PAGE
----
Katos further disclosed that affected employees will receive full pay and benefits for the next 60 days (90 days if in New York and New Jersey), plus an additional severance package and outplacement support to help with finding their next role outside of Amazon.
Investors King understands that Amazon’s recent layoff of employees in its advertising unit is part of the previously announced job cuts by the company, which are expected to affect 9,000 employees.
Amazon’s CEO Andy Jassy is currently taking on a broad overview of the company’s expenses and slowing growth in its core retail business, as it seeks to navigate the current economic downturn.
It is however interesting to note that Amazon is undergoing the largest layoffs in the company’s history after it went on a hiring spree during the covid-19 pandemic.
Amazon CEO Andy Jassy Total Compensation Plunged in 2022, After Taking 99% Pay Cut
Amazon CEO Andy Jassy’s total compensation plunged in 2022, after he took a 99% pay cut, earning less than the company’s founder Jeff Bezos.
In the document released by the company, Jassy was paid a total of $1.3 million in 2022, including a $317,500 base salary plus another $981,000 in 401(K) plan contributions. His 2022 total compensation was a major decline from $212,701,169 earned in 2021.
Jassy’s lesser compensation in 2022 was a result of him not receiving any stock awards during the year. According to Insider, Jassy vested $31.9 million in 2022 and is expected to vest $18.9 million in 2023. The filing shows that the pay ratio of Amazon’s median employee globally to Jassy was 1 to 38 in 2022, or about $34,000 compared with the CEO’s $1.3 million in salary and benefits. In 2021, the ratio was 1 to 6,474.
Although his total compensation dropped, Jassy who has been the CEO of the company for two years, saw a major salary increase of $317,500 from $175,000 recorded in 2021.
In a letter, Jassy acknowledged that some of the cost-cutting steps Amazon has recently taken are challenging, but he believes that the company would greatly benefit from it in the long run. To date, the e-commerce giant company has let go of about 27,000 workers in a major cost-cutting effort.
Amazon has also shut down several operations to reduce costs and has put more emphasis on areas that will help the business to grow. Jassy disclosed that each initiative’s long-term potential would drive adequate revenue operating income, free cash flow, and return on invested capital by taking a deep look throughout the organization business by business.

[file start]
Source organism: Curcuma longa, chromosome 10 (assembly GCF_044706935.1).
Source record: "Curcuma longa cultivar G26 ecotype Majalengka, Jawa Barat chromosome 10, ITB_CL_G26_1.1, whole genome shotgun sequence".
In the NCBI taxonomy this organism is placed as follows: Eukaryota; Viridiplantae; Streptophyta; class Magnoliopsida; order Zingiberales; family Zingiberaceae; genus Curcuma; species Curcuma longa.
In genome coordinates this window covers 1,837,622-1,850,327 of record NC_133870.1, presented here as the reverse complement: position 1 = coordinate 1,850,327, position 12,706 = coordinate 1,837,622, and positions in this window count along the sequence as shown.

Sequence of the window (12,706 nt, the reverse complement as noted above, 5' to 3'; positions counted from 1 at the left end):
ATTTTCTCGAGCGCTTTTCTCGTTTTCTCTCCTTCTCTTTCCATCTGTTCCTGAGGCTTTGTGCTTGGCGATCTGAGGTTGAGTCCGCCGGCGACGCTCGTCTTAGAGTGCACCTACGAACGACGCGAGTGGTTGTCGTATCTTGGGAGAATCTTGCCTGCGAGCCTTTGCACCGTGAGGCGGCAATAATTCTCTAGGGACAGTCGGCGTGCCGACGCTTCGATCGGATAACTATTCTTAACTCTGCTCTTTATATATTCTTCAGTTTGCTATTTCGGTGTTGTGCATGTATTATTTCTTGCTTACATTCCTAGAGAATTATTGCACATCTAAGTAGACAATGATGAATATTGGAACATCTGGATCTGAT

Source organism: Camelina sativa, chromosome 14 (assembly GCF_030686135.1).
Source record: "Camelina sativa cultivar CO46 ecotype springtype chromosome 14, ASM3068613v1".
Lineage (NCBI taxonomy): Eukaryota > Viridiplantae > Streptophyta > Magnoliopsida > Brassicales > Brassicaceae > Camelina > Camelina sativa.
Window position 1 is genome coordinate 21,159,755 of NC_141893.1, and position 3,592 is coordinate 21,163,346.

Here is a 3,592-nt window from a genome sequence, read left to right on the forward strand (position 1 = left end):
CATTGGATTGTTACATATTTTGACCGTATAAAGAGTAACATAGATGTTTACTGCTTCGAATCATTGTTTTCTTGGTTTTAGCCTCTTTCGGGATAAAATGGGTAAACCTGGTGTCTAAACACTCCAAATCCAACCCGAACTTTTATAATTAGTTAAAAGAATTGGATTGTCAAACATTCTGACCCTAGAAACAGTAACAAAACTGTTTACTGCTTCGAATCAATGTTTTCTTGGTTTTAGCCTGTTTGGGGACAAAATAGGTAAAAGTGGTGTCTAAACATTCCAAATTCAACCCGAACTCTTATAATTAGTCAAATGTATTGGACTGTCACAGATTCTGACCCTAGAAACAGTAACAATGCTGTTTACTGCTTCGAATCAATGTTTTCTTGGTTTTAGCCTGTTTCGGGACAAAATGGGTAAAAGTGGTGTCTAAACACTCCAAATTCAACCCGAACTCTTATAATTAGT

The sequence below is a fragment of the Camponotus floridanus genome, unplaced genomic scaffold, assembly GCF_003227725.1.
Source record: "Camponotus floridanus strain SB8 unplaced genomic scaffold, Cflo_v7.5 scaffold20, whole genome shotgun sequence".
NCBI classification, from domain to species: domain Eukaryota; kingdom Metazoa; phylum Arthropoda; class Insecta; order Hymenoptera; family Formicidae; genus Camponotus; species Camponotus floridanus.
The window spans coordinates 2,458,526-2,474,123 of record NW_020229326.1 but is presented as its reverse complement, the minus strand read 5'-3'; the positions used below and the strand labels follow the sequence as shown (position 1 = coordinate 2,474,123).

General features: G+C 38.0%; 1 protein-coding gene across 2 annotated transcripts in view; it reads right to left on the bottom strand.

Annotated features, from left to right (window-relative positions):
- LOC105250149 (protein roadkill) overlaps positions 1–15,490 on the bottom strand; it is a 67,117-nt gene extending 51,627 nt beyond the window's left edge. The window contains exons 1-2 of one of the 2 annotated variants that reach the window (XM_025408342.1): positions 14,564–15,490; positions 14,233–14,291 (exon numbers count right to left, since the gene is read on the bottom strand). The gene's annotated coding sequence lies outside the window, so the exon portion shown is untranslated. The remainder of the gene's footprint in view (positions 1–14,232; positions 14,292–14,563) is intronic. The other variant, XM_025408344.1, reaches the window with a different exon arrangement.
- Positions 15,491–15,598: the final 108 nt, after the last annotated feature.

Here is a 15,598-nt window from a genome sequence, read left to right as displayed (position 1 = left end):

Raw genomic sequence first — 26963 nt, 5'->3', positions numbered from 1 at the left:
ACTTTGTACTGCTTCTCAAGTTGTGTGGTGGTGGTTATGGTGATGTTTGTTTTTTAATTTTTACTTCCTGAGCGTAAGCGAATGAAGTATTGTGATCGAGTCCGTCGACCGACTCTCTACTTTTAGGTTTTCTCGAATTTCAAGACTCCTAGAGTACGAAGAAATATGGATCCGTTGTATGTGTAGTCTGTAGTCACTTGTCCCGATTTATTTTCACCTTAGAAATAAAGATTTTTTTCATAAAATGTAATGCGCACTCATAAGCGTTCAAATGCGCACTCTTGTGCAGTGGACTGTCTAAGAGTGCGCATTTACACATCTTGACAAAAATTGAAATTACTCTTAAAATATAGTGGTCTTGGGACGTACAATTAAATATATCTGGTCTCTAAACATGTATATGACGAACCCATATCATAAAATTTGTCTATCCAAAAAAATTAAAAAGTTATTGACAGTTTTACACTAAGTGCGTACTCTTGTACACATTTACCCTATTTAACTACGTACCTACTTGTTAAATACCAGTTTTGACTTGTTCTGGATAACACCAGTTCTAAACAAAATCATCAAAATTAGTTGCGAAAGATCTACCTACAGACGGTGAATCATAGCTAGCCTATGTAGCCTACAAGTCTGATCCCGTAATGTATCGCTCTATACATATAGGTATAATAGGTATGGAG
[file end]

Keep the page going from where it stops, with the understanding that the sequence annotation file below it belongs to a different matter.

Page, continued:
He said “We will put in a lot of effort to manage our spending to keep a lean culture. We recognize the need to consistently foster a cost-conscious culture, especially in a company that experiences net losses. We prefer to focus on growth at this time because we think that scale is essential to realizing the promise of our business model”.
He further disclosed that the company would continue to add to its workforce and would continue to compensate its stock option rather than cash.
Investors King understands that Andy Jassy is not the only CEO who took a pay cut among the top tech companies. Apple CEO Tim Cook will earn $49 million in 2023, about 40 percent less than what he was paid in 2022. Google CEO Sundar Pichai also received a lower compensation in 2022, compared to the previous year.
Several other such as Morgan Stanley CEO James Gorman, and Goldman Sachs CEO David Solomon are just a few examples of high-profile CEOs who have taken salary cuts to support their employees and businesses. While these pay cuts may not solve all the company’s challenges, these CEOs have shown a commitment to responsible leadership and a willingness to make tough decisions to keep their businesses afloat.